Gluten Free Sourdough Bread
I’ve made a varitety of different non Wheat bread over the years. My kids grew up on my almond flour bread. I’ve made cashew bread, Keto bread etc…
As Fermentation is so good for you I decided to make Sourdough bread. The catch – No wheat. I’m not allowed to eat Wheat so this is perfect. I found this recipe on Vanillandbean and modified to suit my tastes.
I always weigh my ingredients. I find it works better that way.
Here is my version:
For the Soaker:
- 3 Tbs Milled Flax Seeds
- 3 Tbs Poppy Seeds
- 3 Tbs Sesame Seeds
- 3 Tbs Chia Seeds – I used ground
- 2/3 C (160g) Water room temperature ( in her recipe she only has 80 grams, which I find doesn’t get anything wet at all!) – I also use hot water to speed up the process.
For the Bread:
- 1/3 C + 2 Tbs (100g) Gluten Free Sourdough Starter previously fed, and doubled in size – I use a mix of white rice flour and sorghum flour in my starter.
- 2 1/2 C + 2 Tbs (605g) Water 80F (27C)
- 3 Tbs Maple Syrup or Honey
- 1 C (145g) Brown Rice Flour
- 1 C (150g) Millet Flour
- 1 1/4 C (130g) Buckwheat flour
- 1/2 C + 1 Tbs (80g) Tapioca Flour
- 3 Tbs Psyllium Husk Powder
- 3 1/2 tsp Fine Sea Salt
PS – I think I’m going to try quinoa flour instead of Brown Rice Flour next…
For the Dough:
Line the inside of a Pullman loaf pan with criss crossing parchment with enough hangover on all sides to later help shape the dough and to be used as handles for removing the bread from the pan. If you have clips to clip the parchment to the sides, use them.
Mix the Dough: In a stand mixer, add the starter, water and maple syrup (or honey). Mix until the starter is incorporated.
In a medium mixing bowl whisk the brown rice flour, millet flour, Buckwheat flour tapioca flour, psyllium husk powder and fine sea salt. Mix throughly so that when the psyllium husk powder hits the water, it wont clump.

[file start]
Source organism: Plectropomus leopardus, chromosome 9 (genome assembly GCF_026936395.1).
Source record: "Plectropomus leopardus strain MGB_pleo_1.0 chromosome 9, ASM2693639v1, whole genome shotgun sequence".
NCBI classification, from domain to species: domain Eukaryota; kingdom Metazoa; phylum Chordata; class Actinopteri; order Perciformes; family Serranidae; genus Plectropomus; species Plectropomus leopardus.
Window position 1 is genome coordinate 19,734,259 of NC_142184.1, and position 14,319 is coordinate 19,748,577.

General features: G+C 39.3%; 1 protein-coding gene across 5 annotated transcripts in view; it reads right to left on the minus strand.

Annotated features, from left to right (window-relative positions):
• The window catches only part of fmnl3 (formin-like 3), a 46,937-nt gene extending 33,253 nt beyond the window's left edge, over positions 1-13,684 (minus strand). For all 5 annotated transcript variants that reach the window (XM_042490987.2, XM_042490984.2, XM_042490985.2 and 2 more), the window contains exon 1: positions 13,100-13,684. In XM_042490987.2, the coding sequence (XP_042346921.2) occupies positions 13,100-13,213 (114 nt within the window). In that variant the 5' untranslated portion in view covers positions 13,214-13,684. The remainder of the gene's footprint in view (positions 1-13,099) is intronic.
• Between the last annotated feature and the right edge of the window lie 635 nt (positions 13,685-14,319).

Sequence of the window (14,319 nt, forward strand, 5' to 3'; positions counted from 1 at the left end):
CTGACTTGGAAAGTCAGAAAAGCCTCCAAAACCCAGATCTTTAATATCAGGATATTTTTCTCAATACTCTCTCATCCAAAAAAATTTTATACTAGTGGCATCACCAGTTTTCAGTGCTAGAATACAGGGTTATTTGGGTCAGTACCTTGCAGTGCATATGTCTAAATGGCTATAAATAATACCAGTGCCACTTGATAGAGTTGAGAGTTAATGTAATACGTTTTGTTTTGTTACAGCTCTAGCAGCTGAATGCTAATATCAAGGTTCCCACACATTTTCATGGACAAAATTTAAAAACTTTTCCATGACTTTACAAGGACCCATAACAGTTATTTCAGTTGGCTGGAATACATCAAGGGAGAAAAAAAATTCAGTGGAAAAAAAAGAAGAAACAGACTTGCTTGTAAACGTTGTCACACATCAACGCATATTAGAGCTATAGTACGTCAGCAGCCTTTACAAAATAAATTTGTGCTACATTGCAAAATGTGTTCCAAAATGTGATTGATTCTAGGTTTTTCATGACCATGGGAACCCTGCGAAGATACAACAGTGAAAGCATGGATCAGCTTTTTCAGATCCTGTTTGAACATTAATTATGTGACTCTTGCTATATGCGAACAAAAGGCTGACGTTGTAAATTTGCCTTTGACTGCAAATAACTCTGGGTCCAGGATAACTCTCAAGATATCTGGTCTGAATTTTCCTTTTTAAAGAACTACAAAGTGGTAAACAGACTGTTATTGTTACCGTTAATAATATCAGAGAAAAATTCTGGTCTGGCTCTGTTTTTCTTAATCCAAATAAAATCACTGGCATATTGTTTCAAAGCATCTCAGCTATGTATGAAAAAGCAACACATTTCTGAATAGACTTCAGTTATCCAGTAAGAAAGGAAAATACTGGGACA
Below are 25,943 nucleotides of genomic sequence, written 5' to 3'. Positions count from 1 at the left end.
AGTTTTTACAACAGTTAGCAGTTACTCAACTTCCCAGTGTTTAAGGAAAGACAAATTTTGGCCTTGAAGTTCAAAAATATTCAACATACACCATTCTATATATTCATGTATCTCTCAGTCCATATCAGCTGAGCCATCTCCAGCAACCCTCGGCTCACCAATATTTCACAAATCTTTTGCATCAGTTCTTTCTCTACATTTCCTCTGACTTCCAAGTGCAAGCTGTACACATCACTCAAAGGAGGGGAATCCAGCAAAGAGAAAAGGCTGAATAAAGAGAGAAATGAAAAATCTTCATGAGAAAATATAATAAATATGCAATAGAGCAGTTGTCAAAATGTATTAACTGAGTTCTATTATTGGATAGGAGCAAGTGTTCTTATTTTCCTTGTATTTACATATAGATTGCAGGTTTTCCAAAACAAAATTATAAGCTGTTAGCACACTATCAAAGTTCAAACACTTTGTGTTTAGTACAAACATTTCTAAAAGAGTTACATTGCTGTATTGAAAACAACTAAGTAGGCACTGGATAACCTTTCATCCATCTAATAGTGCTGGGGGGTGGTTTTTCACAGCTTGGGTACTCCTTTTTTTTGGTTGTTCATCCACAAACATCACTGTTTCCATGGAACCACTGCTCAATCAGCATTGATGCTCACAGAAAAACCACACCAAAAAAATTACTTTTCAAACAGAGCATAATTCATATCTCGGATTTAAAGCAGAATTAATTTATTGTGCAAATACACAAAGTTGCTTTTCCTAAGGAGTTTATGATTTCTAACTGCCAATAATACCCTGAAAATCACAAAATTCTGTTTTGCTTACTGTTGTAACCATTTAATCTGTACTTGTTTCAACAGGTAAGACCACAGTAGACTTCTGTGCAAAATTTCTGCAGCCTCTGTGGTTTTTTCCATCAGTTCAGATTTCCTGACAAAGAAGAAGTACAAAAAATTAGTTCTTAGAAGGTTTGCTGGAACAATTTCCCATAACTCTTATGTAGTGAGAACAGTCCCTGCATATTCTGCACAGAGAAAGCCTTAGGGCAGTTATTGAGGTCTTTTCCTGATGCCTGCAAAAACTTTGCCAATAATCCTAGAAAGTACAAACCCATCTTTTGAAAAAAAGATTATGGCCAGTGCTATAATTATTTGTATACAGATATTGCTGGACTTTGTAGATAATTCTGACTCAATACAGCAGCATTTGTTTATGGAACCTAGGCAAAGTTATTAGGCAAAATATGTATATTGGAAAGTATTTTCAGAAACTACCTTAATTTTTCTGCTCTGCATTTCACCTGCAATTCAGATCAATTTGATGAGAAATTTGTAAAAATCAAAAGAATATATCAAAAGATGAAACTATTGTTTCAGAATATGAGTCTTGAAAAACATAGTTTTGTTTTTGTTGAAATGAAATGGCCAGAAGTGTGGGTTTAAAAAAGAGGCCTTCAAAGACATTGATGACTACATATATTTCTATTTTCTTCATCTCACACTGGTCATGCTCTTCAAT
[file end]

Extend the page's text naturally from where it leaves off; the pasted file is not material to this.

To the water/starter mixture add the flour mixture. Using the stand mixer mix the whole lot. Add the soaker and mix some more, incorporating the soaker until the mixture is evenly distributed, about one minute. The dough will be very sticky. Set the bowl aside for about 10 minutes to rest. ( I usually don’t because I get impatient)
Shape and Pan the Dough:
Scrape the batter into the loaf pan. I wet my hand and shape the loaf right in the pan. It’s quite easy to do! Cover the pan with a wet towel and let rest overnight. I have let it rest during the day, but I’m constantly tempted to peek at it!
The loaf is ready to bake when the dough increases to 1 1/2 times in size and has risen to about 1.1/2″ (3.8cm) above the lip of the pan at the center. The dough will spring back when gently pressed on top.
Bake the Loaf: Place a oven rack in the center of the oven and preheat the oven to 550F (288C). Decrease the oven temperature to 475F (246C) and bake the loaf 55-60 minutes or until the internal temperature of the bread is between 200F-205F. If the bread starts getting too dark on top, feel free to tent the bread with foil. The bread pictured here is untented. (I’ve been baking my loaf for 55 minutes)
After 10 minutes out of the oven, transfer the bread to a cooling rack. Cool completely, at least for two-three hours, better if cured overnight, before slicing into it. You’ll notice the bread is very hard, but will soften as it cools.
How to Store and Enjoy!: After the bread is completely cool, slice it, toast it and enjoy! I store mine in the fridge in a ziploc bag. Lasts me about a week. I slice as I go. Make sure to toast the bread as it tastes best that way! I have it for breakfast with eggs or my homemade Chicken Liver pate.